The human jet suit appeared in not just one but two James Bond films. The first one, ‘Thunderball’, dates back to 1965. A UK start-up called Gravity Industries is busy making the jet suit a commercial (and safe) reality.
Richard Browning, the founder and Chief Test Pilot at Gravity Industries, is a real-life rocketman. He describes his childhood as spent growing up around his aeronautical engineer father, tinkering in his workshop and flying model gliders with him.
After hatching the idea to “achieve an entirely new form of authentic human flight”, he achieved the first flight in November 2016 with a small gas turbine on the back of each leg and two on each arm.
Gravity Industries was formed in April 2017. Since then it has executed live flight events in 31 countries and is scaling towards an International Race Series featuring the next generation of the Jet Suit.
“The Mk 2 consists of a pair of micro jet engines on each arm situated just below the elbow and between them it feels like the thrust is coming up through your arms. Then there is the larger engine on the back, either side of the larger engine we have twin fuel bladders which hold jet fuel or road diesel and can hold around 20 litres of fuel. Between those 5 engines there is enough thrust to lift a human off the ground,” explains Browning.
Gravity’s Jet Suit can typically fly for approximately 3-4 minutes. When fully fuelled, it weighs around 30kg, it is 1050bhp and produces 144kg of thrust.
“The Jet Suit is controlled by vectoring, meaning you control your flight by altering the direction of your arms. Pointing down to go up and when you ‘flare’ your arms a little out to the sides you go down, the rest of the control becomes very intuitive, not dissimilar to how effortless it becomes to ride a bicycle with your subconscious balance system doing all the work,” notes Browning.
He tells us how it feels to fly using the Suit. “As you squeeze that trigger and feel the thrust come in, you feel your weight get lighter and lighter off your feet and then suddenly you’re free, the ties of gravity fall away and it’s just peaceful, and then you realise you can go anywhere you want. You can simply think about where you want go and you go there, it is the ultimate realisation of the dream of human flight.”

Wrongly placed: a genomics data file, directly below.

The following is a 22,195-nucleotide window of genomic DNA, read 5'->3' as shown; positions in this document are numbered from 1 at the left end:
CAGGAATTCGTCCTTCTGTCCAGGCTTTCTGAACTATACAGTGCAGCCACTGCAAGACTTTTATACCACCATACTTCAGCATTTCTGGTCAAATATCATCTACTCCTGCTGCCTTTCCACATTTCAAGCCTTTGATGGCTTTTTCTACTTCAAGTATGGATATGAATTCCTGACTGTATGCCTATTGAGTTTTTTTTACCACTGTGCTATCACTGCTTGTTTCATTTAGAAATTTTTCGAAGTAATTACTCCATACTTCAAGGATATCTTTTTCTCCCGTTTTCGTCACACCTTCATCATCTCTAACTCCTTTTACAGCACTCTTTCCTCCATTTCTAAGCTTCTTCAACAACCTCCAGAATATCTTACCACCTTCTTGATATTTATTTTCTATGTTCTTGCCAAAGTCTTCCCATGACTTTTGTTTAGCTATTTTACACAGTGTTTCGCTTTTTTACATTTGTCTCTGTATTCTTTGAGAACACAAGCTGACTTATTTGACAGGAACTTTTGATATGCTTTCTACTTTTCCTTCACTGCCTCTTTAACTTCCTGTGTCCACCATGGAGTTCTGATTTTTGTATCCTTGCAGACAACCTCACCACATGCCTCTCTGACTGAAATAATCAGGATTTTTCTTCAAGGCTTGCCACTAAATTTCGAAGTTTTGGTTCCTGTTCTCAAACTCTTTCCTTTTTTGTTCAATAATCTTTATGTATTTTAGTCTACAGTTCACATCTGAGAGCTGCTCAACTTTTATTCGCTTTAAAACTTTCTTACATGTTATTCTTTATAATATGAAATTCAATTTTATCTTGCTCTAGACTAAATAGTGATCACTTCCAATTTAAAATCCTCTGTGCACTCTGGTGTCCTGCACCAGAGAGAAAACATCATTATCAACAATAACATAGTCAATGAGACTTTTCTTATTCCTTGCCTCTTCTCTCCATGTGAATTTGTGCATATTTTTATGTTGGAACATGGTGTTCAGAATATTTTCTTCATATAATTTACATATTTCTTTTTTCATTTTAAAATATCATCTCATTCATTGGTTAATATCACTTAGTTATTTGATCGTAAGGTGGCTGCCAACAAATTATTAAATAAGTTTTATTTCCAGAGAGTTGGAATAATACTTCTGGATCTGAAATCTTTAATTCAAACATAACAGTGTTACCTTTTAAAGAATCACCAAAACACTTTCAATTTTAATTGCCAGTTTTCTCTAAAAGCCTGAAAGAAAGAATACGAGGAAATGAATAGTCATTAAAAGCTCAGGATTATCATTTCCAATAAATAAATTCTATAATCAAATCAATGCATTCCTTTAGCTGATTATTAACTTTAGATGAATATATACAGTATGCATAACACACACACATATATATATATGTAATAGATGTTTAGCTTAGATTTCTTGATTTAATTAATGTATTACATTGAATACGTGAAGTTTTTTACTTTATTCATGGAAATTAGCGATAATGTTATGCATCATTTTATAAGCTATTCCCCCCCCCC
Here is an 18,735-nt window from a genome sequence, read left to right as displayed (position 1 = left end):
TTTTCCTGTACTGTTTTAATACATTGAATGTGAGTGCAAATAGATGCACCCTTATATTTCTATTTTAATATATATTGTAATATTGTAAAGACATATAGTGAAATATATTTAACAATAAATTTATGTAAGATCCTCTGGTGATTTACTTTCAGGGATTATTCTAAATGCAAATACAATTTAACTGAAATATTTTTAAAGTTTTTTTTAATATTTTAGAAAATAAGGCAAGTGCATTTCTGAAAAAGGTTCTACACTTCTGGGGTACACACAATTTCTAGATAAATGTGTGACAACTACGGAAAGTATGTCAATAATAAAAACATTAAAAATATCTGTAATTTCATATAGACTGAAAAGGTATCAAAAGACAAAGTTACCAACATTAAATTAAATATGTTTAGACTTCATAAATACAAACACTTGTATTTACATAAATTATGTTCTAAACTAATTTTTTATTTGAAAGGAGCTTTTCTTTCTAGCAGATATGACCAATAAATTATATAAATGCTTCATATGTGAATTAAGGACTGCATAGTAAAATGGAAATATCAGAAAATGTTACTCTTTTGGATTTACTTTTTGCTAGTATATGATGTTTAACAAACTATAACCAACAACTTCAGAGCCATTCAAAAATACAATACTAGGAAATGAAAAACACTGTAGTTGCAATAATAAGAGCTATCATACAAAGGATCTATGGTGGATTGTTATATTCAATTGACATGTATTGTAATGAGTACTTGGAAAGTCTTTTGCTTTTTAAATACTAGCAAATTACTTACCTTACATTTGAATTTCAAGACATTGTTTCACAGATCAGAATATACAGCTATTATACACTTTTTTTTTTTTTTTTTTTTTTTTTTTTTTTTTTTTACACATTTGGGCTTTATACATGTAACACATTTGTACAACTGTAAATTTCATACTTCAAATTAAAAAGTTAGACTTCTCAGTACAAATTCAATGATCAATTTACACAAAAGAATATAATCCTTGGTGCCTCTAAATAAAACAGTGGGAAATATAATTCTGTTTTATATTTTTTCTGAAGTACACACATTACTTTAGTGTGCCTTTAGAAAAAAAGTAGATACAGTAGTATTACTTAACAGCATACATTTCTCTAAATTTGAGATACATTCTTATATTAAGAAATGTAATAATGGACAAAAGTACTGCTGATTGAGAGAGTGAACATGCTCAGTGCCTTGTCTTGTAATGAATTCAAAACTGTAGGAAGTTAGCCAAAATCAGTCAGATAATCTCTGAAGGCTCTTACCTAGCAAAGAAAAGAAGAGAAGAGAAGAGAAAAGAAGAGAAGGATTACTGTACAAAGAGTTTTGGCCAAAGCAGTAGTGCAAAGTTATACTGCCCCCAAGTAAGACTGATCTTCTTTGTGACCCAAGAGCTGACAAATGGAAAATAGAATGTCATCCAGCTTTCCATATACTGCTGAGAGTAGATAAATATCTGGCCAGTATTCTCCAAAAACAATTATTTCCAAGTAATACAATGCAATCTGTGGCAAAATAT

Safety is Key
Browning says the Jet Suit is remarkably safe but there are risks if the pilot decides to fly unsafely high or over unsafe terrain.
“We limit the majority of our flying to over grass, water or low altitude, so the risk of failure is minimised and not dissimilar to falling off a motorcycle. We also never fly over people or property, which further mitigates any potential incidents. The fuel we use is jet fuel or road diesel, both of which are non-volatile fuels and are far less dangerous than gasoline.”
He adds: “There is no heat issue as it does not percolate through or transmit through the equipment and the only heat coming from the Suit is from the exhaust which doesn’t come anywhere near the pilot and loses energy very quickly.”
We are committed to pushing the boundaries of what human and machine technology can achieve.
Having delivered over 100 events across the globe, Browning has decided to take the project a step further and launch a competitive international race series featuring multiple pilots. In order to do this safely, each race will take place over a body or water such as lakes, rivers and seafronts next to major cities.
“Delivered directly in front of the audience the spectacle will draw upon a heady mix of the Red Bull Air Race and F1, but on a more intimate scale with at least six 1050bhp Jet Suits piloted by male and female pilots from different countries and backgrounds.
“The Race Series will push the boundaries of human and technological capabilities. It will be the new frontier of visceral live action entertainment that also transfers very powerfully over digital mediums,” he adds.
Commercially, Gravity is concentrating on the race series, public flight events and client training. “We are going to carry on with our ‘do learn do’ approach as we grow our Race Series whilst at the same time leaving a trail of engaged pilot enthusiasts who want to either join our Flight Club and fly with us or share our experiences through social media. In parallel, we also have a large-scale Military, and Search & Rescue stream of work.”
“Those routes that do not pay off commercially provide us with invaluable learning for the way forward. After all, we are in the privileged and but also challenging position of drawing on a blank canvas in this new industry of human flight,” says Browning.
New Year Resolutions
Browning says that Gravity is committed to pushing the boundaries of what human and machine technology can achieve, and hopefully inspire the next generation. So what’s in store for Gravity in 2021?
“We are focusing on the entertainment world. Currently we offer commercial flight training to those who wish to join the select few who have experienced true human flight as part of our Flight Club at our home at the world-famous Goodwood Estate. Our International Race Series will offer a new dimension in sports entertainment, both live and on our digital platforms, celebrating the human endeavour and the spirit of adventure.”
“The long-term plans for the Race Series would be to continue to gain momentum from subsequent events, and steadily sale to become recognised as a global attraction and begin to host the races in some of the world’s most iconic waterfront locations attracting and inviting celebrities to watch and even race with us,” concludes Browning.